Verse 18: Marriage as an Idol
Consider if this is an idol in your heart. Again, desiring a godly husband or wife is a good desire, but is this the desire that takes precedence in your heart? Any desire that is placed over the desire for God is, by definition, idolatry.
David asks God for His presence and graciousness in the midst of his affliction and loneliness. So, his asking for God’s forgiveness seems to be an odd inclusion in this section of the psalm, but perhaps it’s not so odd. It is not good for any person to be alone; it is not God’s desire that you suffer. Yet sin takes what is good and twists it into something evil. What David desired was good, but maybe he is also sinning in his affliction.
What we desire in our loneliness is a good desire. Marriage is a blessing from God, but it can easily be made into an idol. As fallen creatures, we are prolific at making what God gives us for our own good into idols.
For example, God gave the Israelites the Ark of the Covenant where He promised His glory to be present. This was a good thing! God was doing this for their own good. At one point, however, the Israelites turned the Ark into an idol. Failing to consult their prophet Samuel to go into battle against the Philistines, they lost the battle. So, they figured they’d bring the Ark of the Covenant with them into battle that would guarantee their victory. Instead of consulting the Word of the Lord through their prophet and trusting in the Lord, they trusted in the Ark, using it like a pagan talisman. As a result, the Philistines captured the Ark, although to their own detriment (1 Samuel 4-5).
God gave the Israelites the Ark for their own good. They misunderstood this as the Ark being God’s confinement and began treating it as an idol, placing their trust and security in it rather than Yahweh. By doing so, the thing God intended for their own good only hurt them.
We can do the same thing with marriage. God instituted marriage for our own good because it is indeed not good for a man to be alone. Yet we can easily turn this good thing into an idol by putting our trust and security in marriage rather than where it properly belongs: in God. Thus, it is no wonder why loneliness seems to grow exponentially.
It took me too long to realise it, but I realised I was making marriage into an idol. I was placing my identity in it. “If I don’t have somebody who loves me, what good am I?” I thought. Instead of finding my identity in Baptism where God has made me into His child, I was placing that identity in marriage.
So, here’s my challenge for you: Is your desire for marriage an idol? The desire for marriage should be just that: a desire. It should never be the ultimate thing in your life; that belongs to Christ alone. Whatever takes His place becomes an idol.
This is where proper time for self-examination is required. Take some time and pray, and I mean really pray. Meditate on the Word. What is the greatest desire of your heart? Why do you want to get married in the first place? Just to stop this feeling of loneliness? To have kids? To feel loved and have a sense of belonging? To glorify your Father who is in Heaven? All of these are good desires, but which one takes precedence?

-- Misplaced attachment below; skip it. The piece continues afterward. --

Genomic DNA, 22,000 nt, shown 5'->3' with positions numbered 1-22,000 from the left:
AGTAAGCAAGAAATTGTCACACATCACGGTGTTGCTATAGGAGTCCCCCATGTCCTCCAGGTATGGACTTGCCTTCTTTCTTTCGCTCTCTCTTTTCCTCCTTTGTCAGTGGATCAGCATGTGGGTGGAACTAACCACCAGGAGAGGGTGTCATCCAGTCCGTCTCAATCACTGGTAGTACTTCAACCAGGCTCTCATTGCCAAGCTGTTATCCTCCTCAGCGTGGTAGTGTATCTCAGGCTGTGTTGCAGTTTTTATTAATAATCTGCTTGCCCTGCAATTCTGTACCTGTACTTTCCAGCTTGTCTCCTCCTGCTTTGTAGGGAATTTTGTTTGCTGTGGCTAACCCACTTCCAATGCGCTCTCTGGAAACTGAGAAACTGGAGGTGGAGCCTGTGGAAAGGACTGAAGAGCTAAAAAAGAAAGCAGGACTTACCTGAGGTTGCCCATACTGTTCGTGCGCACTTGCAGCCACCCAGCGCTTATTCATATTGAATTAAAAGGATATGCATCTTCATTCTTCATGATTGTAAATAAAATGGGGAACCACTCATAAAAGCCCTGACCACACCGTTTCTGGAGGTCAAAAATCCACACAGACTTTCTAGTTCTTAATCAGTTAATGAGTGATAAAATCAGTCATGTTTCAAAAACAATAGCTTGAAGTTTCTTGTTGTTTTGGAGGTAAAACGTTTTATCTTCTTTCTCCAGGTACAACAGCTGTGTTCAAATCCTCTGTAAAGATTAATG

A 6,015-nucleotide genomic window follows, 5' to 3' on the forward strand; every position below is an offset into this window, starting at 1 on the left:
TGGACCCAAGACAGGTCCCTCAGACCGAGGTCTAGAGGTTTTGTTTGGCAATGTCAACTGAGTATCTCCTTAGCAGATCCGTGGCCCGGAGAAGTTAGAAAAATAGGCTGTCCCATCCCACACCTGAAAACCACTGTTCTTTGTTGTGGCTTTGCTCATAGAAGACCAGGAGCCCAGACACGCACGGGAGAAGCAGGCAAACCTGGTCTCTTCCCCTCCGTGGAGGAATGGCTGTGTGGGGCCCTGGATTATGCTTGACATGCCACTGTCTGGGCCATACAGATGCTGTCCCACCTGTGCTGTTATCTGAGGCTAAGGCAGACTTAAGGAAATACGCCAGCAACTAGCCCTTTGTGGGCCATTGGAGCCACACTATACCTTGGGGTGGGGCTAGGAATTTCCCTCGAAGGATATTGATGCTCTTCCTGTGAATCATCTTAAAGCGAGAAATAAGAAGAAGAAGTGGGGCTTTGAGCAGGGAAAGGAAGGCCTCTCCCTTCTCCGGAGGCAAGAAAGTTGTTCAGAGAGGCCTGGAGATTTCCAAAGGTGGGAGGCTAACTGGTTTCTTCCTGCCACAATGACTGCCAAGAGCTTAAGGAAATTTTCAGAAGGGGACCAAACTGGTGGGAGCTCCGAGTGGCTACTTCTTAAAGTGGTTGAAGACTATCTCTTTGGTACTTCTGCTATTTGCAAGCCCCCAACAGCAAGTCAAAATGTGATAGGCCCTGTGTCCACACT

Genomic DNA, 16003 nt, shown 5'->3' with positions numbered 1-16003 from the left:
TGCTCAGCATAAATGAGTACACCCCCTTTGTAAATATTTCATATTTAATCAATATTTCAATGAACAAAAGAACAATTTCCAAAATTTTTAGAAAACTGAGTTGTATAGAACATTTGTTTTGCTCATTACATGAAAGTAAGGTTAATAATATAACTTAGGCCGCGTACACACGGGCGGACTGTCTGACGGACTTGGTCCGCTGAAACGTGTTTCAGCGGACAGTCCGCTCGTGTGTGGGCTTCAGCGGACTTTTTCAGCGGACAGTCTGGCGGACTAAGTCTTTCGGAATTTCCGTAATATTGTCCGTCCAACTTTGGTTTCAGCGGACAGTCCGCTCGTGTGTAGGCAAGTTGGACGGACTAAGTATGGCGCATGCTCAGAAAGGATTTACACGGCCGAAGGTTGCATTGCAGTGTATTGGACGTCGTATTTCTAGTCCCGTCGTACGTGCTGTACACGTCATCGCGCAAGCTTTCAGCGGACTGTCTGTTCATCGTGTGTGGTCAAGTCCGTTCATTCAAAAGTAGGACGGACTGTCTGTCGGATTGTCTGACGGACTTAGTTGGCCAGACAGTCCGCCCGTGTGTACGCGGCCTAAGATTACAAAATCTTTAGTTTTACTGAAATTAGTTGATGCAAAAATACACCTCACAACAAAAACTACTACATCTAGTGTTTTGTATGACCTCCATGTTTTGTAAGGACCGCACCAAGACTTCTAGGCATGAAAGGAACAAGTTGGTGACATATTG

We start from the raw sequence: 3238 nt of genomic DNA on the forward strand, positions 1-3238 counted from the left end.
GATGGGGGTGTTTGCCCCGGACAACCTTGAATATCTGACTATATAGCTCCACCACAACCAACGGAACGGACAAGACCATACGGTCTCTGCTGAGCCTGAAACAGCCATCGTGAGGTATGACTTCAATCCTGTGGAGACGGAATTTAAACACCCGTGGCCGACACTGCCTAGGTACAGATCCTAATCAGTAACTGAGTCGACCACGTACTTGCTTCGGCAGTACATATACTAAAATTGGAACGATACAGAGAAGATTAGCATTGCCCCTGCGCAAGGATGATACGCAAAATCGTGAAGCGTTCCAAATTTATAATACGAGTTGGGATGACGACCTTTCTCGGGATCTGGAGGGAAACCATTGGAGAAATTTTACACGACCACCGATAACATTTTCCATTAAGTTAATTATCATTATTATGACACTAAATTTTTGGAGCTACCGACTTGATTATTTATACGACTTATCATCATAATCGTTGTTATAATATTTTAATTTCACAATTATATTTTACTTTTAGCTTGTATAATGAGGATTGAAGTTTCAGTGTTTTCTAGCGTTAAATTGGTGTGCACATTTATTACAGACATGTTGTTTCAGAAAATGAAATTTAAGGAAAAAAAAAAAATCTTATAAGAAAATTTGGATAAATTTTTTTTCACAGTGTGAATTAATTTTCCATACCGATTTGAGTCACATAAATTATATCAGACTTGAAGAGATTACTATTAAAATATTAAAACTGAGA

If you find that marriage is indeed an idol in your life, you need to repent. That’s what I had to do. I always said the Lord was the greatest desire of my heart, but that was an outright lie. Marriage was the greatest desire of my heart. That’s sin!
Realising this, the Word humbled me and brought me to repentance; and that wasn’t the end. When I repented, the Lord altered my attitude toward relationships. Instead of becoming dismayed when my younger friends got engaged, I rejoiced in their happiness. Next to Christ, marriage is the greatest blessing this life has to offer. Instead of being envious of them like I always was, I genuinely grew happy for them. I even prayed for them.
Eventually, I decided to stop putting so much time, money, and energy into finding a wife and instead to put all that into my seminary studies and personal development in my life. I truly left it in God’s hands. Sure, I was still looking, but for the first time I was more passive than I was active. During this time is when I met my soon-to-be wife.
I’m not saying that if you repent and focus your attention on Christ rather than marriage that finding your spouse is bound to happen. He could do that, but this was just my experience. Rather, if you find that marriage is an idol in your life, I encourage you to repent for two reasons of Law and Gospel. Under the Law, this is sin, and you must repent. Under the Gospel, by placing your trust and security in Christ rather than a thing of this earth, Christ truly brings you His peace (cf. John 14:27) and completely changes your attitude. The promised marriage feast of the Lamb becomes your source of comfort rather than the transitory feast of an expensive wedding reception.
Whatever the Lord’s will for you is, what I can tell you with absolute certainty as an engaged man is this: the wait was absolutely worth it. At no true fault of my own, I’m getting married pretty late in the game. Would I have liked to have gotten married at 23 or 25? Of course. But I have no regrets with marrying the love of my life at the age of 30. She was absolutely worth the wait. I would do it all over again, too, just to meet her beautiful soul for the first time again. So, if the Lord brings a spouse into your life, I guarantee you the wait will absolutely be worth it.